I'm comfortable with my rankings, but I did know that Rortvedt would come up.
Through some off-the-record conversations, I'm told that Rortvedt has really struggled with the pitch-framing portion of catching. For me, he's fantastic throwing and blocking and he's a really good athlete behind the plate. I also think that he works as well with pitchers as anyone. I also know that he has worked really hard on the framing, so I think that it's likely he will put up better framing numbers this year.
Jeffers, on the other hand, scores very well in the pitch framing numbers. Add that to his plus-bat potential, including power, and that makes for a really exciting prospect.
And as for Blankenhorn, I do believe in his athleticism and talent, and I think that he will hit. I may be totally wrong, but he's immensely talented and does have huge power potential and really good speed. I may be wrong. I mean, obviously a lot of these 20 aren't going to become MLB stars, but I'll still "buy" on Blankenhorn... while at the same time noting that I've previously had him as a Top 8-10 Twins prospect and now I have him as the #15 position player prospect (which theoretically probably puts him around #30 overall prospect). So it's certainly a big year for him.
I'm not someone who feels strongly on Rortvedt one way or another, but this does bring up an interesting question.
How much of a consideration should minor league framing be?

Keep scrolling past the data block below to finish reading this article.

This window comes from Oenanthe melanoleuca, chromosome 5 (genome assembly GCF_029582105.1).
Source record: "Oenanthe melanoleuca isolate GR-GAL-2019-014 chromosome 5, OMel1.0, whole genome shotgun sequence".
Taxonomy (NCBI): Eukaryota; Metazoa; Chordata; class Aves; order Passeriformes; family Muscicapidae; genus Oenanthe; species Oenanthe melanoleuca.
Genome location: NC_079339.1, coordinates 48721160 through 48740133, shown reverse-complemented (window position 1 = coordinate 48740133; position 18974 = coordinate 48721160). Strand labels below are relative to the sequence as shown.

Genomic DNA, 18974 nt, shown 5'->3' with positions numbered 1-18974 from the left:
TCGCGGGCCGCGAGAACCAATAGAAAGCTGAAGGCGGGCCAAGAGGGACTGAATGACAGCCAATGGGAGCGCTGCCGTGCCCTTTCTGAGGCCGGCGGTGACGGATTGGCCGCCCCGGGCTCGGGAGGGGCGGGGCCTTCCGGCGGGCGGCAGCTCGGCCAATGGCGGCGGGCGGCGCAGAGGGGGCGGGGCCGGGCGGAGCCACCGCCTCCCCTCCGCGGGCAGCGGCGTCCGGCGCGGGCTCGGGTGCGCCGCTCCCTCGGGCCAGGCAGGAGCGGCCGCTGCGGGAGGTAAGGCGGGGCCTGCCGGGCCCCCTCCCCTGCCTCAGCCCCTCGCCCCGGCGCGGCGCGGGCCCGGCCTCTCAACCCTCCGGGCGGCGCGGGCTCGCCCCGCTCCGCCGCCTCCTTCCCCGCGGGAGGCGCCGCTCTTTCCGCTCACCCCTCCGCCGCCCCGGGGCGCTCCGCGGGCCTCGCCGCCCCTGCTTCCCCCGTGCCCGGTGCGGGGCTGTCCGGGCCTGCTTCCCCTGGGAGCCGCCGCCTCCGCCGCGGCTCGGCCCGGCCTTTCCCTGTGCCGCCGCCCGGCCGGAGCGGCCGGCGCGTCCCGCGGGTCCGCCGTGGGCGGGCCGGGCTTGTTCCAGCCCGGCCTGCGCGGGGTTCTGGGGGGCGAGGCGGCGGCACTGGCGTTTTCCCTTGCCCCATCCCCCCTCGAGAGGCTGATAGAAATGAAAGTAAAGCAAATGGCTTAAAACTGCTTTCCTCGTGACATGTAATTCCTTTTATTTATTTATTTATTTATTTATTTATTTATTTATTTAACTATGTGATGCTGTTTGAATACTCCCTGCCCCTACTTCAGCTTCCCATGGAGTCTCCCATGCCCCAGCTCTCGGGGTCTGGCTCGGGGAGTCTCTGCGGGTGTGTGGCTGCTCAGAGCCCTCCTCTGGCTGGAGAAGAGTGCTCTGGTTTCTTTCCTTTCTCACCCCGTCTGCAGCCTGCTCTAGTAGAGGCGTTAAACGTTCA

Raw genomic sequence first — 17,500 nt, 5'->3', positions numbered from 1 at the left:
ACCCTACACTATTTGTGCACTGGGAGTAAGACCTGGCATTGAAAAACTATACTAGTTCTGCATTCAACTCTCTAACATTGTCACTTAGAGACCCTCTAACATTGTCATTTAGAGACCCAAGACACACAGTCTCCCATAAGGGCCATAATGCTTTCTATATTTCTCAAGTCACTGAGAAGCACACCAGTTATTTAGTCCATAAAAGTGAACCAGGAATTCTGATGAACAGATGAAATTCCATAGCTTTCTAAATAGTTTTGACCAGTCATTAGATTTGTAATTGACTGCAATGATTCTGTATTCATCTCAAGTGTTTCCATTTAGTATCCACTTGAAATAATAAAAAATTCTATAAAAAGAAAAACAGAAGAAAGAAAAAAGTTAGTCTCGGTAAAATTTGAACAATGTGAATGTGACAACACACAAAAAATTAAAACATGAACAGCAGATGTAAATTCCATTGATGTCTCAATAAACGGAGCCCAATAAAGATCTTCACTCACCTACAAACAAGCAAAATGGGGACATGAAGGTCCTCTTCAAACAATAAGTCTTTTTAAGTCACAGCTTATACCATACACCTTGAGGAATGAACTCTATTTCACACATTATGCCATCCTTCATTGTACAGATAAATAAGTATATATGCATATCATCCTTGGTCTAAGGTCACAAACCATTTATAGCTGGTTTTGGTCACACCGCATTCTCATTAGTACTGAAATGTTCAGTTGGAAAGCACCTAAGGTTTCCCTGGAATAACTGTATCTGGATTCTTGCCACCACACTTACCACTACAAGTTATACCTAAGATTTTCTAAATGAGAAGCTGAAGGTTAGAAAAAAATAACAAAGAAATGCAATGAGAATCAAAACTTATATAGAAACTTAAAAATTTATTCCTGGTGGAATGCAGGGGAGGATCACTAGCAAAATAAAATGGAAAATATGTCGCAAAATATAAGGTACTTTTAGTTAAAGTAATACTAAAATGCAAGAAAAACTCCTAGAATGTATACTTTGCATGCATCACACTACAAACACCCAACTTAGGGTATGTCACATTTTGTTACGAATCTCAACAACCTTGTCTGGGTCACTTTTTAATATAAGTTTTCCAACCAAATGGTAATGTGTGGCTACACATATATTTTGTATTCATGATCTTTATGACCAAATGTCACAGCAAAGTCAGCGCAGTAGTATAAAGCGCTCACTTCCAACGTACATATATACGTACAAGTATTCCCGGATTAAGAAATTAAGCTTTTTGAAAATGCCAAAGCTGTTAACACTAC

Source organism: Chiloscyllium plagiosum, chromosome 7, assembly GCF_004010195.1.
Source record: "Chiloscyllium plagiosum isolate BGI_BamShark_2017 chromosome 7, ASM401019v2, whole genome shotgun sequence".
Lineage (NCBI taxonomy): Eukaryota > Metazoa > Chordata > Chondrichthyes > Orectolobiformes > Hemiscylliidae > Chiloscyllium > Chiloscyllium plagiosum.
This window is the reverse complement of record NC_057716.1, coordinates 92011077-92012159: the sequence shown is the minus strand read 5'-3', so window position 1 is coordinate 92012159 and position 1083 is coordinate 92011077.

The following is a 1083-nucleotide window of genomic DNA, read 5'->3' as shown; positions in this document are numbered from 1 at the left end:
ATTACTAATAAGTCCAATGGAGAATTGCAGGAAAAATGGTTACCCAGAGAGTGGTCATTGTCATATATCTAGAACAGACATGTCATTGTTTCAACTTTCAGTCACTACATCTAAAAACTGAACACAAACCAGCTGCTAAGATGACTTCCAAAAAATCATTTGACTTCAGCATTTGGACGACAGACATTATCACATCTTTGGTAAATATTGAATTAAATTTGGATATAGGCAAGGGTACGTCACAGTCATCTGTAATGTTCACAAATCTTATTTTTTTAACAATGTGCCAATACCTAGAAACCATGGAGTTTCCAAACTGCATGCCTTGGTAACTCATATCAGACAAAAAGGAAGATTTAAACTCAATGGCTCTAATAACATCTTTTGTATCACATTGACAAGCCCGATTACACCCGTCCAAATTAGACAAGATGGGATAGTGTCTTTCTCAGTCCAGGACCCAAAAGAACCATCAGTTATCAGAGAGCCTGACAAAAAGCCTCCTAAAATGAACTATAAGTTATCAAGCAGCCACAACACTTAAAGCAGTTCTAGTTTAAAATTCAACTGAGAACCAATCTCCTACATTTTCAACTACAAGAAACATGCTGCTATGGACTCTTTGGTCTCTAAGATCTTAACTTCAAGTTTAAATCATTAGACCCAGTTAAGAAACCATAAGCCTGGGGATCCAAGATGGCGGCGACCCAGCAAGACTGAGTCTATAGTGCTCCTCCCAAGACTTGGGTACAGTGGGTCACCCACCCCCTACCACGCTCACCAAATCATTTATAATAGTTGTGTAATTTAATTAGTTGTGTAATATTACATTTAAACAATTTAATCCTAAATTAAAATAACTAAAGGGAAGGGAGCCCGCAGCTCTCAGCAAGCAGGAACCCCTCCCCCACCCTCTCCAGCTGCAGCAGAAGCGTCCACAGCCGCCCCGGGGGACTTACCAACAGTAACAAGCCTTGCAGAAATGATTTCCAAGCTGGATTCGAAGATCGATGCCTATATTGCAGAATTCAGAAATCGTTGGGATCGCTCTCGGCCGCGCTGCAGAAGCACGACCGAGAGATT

And when should it start to be important?
I'm pretty curious to see how Garver's numbers look this year after a month or two.
He was worth -10 runs last year according to Fangraphs' new numbers, but we've heard several times that framing was a specific offseason focus for him.
If he's average or better this year then I think we'd have to give pretty heavy consideration to the hypothesis that all it really takes to be a good framer is the willingness to work on it and amount of effort put into it (there already is evidence that as teams have become more aware of framing everyone has clustered closer to the average).
Basically it seems like the approach is mostly just to lower the stance and get a bunch of better calls on low strikes.
Maybe it won't be that simple, but we'll have to see.
It seems possible that it might be the kind of thing that players don't really need to focus on until AA or AAA once they have all the fundamentals down, then they put in a some time with their catching coaches and voila, average mlb framer.